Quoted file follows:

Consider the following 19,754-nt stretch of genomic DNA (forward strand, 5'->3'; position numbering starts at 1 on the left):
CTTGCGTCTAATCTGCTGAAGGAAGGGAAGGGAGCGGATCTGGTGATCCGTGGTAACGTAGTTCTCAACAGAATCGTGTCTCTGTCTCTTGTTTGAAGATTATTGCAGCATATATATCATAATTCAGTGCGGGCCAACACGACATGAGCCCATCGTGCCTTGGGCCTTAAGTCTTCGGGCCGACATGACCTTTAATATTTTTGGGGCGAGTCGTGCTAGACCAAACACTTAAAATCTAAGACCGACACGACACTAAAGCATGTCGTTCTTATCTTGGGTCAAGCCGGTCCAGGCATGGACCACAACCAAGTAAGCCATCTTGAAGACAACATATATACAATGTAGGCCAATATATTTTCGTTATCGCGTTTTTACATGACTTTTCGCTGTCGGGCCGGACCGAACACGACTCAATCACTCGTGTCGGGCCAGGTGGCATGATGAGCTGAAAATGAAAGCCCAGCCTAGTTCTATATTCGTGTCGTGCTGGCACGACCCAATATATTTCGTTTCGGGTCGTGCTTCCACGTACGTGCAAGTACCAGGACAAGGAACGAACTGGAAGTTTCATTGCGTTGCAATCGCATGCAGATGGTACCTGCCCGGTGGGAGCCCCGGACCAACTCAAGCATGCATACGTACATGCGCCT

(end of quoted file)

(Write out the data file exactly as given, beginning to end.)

Consider the following 19,754-nt stretch of genomic DNA (forward strand, 5'->3'; position numbering starts at 1 on the left):
CTTGCGTCTAATCTGCTGAAGGAAGGGAAGGGAGCGGATCTGGTGATCCGTGGTAACGTAGTTCTCAACAGAATCGTGTCTCTGTCTCTTGTTTGAAGATTATTGCAGCATATATATCATAATTCAGTGCGGGCCAACACGACATGAGCCCATCGTGCCTTGGGCCTTAAGTCTTCGGGCCGACATGACCTTTAATATTTTTGGGGCGAGTCGTGCTAGACCAAACACTTAAAATCTAAGACCGACACGACACTAAAGCATGTCGTTCTTATCTTGGGTCAAGCCGGTCCAGGCATGGACCACAACCAAGTAAGCCATCTTGAAGACAACATATATACAATGTAGGCCAATATATTTTCGTTATCGCGTTTTTACATGACTTTTCGCTGTCGGGCCGGACCGAACACGACTCAATCACTCGTGTCGGGCCAGGTGGCATGATGAGCTGAAAATGAAAGCCCAGCCTAGTTCTATATTCGTGTCGTGCTGGCACGACCCAATATATTTCGTTTCGGGTCGTGCTTCCACGTACGTGCAAGTACCAGGACAAGGAACGAACTGGAAGTTTCATTGCGTTGCAATCGCATGCAGATGGTACCTGCCCGGTGGGAGCCCCGGACCAACTCAAGCATGCATACGTACATGCGCCT